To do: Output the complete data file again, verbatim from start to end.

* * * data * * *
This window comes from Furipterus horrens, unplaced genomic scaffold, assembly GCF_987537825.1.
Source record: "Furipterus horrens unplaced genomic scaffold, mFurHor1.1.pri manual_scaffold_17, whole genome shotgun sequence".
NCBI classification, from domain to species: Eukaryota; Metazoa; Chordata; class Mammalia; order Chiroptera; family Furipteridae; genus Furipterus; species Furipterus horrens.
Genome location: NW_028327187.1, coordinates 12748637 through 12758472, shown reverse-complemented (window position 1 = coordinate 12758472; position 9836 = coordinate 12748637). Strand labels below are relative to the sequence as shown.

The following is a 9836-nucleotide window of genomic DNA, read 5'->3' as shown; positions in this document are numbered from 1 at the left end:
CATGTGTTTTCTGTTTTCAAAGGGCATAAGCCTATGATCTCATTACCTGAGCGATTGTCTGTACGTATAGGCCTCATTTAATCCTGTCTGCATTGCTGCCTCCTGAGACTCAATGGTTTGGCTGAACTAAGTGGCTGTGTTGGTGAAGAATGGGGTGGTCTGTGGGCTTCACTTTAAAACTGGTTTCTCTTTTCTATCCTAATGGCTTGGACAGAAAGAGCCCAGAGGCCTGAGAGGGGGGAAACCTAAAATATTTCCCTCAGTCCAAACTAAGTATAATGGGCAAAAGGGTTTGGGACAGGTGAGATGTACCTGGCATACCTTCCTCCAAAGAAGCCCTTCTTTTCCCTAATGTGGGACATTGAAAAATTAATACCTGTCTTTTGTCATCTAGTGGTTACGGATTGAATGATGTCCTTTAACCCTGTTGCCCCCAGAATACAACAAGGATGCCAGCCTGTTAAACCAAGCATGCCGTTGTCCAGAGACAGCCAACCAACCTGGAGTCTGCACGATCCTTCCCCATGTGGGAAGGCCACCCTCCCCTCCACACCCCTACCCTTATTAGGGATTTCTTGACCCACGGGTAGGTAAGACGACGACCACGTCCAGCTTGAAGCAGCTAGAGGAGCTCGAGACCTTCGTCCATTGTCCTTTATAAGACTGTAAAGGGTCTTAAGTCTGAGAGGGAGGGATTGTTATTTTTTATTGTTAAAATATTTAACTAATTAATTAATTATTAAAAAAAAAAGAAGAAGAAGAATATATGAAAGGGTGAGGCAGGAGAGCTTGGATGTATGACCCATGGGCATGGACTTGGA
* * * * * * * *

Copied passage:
This window comes from Furipterus horrens, unplaced genomic scaffold, assembly GCF_987537825.1.
Source record: "Furipterus horrens unplaced genomic scaffold, mFurHor1.1.pri manual_scaffold_17, whole genome shotgun sequence".
NCBI classification, from domain to species: Eukaryota; Metazoa; Chordata; class Mammalia; order Chiroptera; family Furipteridae; genus Furipterus; species Furipterus horrens.
Genome location: NW_028327187.1, coordinates 12748637 through 12758472, shown reverse-complemented (window position 1 = coordinate 12758472; position 9836 = coordinate 12748637). Strand labels below are relative to the sequence as shown.

The following is a 9836-nucleotide window of genomic DNA, read 5'->3' as shown; positions in this document are numbered from 1 at the left end:
CATGTGTTTTCTGTTTTCAAAGGGCATAAGCCTATGATCTCATTACCTGAGCGATTGTCTGTACGTATAGGCCTCATTTAATCCTGTCTGCATTGCTGCCTCCTGAGACTCAATGGTTTGGCTGAACTAAGTGGCTGTGTTGGTGAAGAATGGGGTGGTCTGTGGGCTTCACTTTAAAACTGGTTTCTCTTTTCTATCCTAATGGCTTGGACAGAAAGAGCCCAGAGGCCTGAGAGGGGGGAAACCTAAAATATTTCCCTCAGTCCAAACTAAGTATAATGGGCAAAAGGGTTTGGGACAGGTGAGATGTACCTGGCATACCTTCCTCCAAAGAAGCCCTTCTTTTCCCTAATGTGGGACATTGAAAAATTAATACCTGTCTTTTGTCATCTAGTGGTTACGGATTGAATGATGTCCTTTAACCCTGTTGCCCCCAGAATACAACAAGGATGCCAGCCTGTTAAACCAAGCATGCCGTTGTCCAGAGACAGCCAACCAACCTGGAGTCTGCACGATCCTTCCCCATGTGGGAAGGCCACCCTCCCCTCCACACCCCTACCCTTATTAGGGATTTCTTGACCCACGGGTAGGTAAGACGACGACCACGTCCAGCTTGAAGCAGCTAGAGGAGCTCGAGACCTTCGTCCATTGTCCTTTATAAGACTGTAAAGGGTCTTAAGTCTGAGAGGGAGGGATTGTTATTTTTTATTGTTAAAATATTTAACTAATTAATTAATTATTAAAAAAAAAAGAAGAAGAAGAATATATGAAAGGGTGAGGCAGGAGAGCTTGGATGTATGACCCATGGGCATGGACTTGGA